Sonoma County's goat nannies are busy giving birth this spring, providing a bonanza of fresh milk for North Coast's many cheese plants.
For cheesemakers, it's time to transform all that liquid goodness into tasty, aged cheeses, such as the venerable and versatile feta.
"Starting in May, we make some of our hard, long-aged cheeses, so that we can use up the surplus," said Jennifer Bice of Redwood Hill Farm, who has been making a raw-milk, feta-style cheese in Sebastopol since the 1980s.
In its native Greece, where feta is protected with an AOC designation of origin label, the cheese is traditionally made from goat or sheep's milk, or a mixture of both. After being cured and stored in a salty brine, it offers a distinctive tang and a creamy, crumbly texture.
At one time, the shepherds of the Balkan Peninsula would take their animals to the mountain pastures in the spring and summer to graze, then milk them and make feta once a day, over an open fire.
"There was no refrigeration, so they would pack it in wooden containers, and put in water and heavy salt," Bice said. "That would preserve it until they came down out of the mountains."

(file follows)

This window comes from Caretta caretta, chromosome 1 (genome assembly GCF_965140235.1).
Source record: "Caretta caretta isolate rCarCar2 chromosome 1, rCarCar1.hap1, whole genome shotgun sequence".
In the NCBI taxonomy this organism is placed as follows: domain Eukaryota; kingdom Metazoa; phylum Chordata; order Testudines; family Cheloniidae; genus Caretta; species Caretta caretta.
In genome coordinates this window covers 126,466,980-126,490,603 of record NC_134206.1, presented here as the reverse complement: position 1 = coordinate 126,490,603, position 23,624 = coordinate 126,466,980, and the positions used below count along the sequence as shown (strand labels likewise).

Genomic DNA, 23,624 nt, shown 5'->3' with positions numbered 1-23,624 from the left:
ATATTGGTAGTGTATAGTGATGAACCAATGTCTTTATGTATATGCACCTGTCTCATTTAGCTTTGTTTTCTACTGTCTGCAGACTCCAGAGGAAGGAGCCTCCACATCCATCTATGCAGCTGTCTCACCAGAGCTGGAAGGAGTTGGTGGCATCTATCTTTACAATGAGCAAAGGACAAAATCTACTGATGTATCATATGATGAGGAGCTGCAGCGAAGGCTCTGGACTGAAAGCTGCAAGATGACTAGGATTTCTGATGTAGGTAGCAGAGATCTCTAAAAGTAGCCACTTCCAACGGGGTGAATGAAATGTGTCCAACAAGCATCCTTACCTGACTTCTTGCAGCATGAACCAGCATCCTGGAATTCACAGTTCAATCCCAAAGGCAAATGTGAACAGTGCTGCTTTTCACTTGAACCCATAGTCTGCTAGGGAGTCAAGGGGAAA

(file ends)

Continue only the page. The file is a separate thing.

Because of modern-day refrigeration, Bice makes a lower-salt feta that still boasts a salty tang to balance the grassy flavor of the milk.
"Even today, a lot of the fetas from Turkey or Bulgaria or Greece are 20 percent salt content," she said.
Along with Achadinha Cheese Co. of Petaluma, which makes a pasteurized goat's milk feta, Redwood Hill Farm will be showcasing its fabulous feta at California's Artisan Cheese Festival this weekend at the Sheraton Sonoma County hotel in Petaluma.
Bice will be serving slices of cheese at Zazu Kitchen + Farm during a Friday farm tour and at a Friday night reception. The Redwood Hill cheeses will be paired with Paul Mathew Vineyard of Graton at Saturday's Grand Tasting and sampled at Sunday's marketplace.
While feta is often crumbled on top of a Greek salad, the cheese also melts nicely and holds its shape under fire.
"When Wolfgang Puck first made the California pizzas, it would be dotted with a little chevre and feta," Bice said.
For an easy appetizer, Bice likes to bake a slice of feta with a drizzle of olive oil, black pepper and oregano, then set the bubbling cheese out with crusty bread.
She also likes to roast asparagus, then crumble the cheese on top with a splash of lemon juice. Feta can also be substituted for queso fresco, on top of tacos.
"You don't have to use a lot," Bice said. "But it gives a lot of flavor and packs a punch."
Jon and Lauren Bowne of Gypsy Cheese Co. in Valley Ford make a raw, goat's-milk feta cheese called Caravan. The lawyers-turned-food-entrepreneurs started with feta, because it's an easy cheese to age.
"You take the curds, put them in a brine, and leave it there for a couple of months," Jon Bowne said. "So it was a great beginner cheese for us."
The couple, who moved up from San Francisco two years ago, eat feta every day, at most meals.
"It's got salt, it's got tang," he said. "It's got all that you want to put in a dish."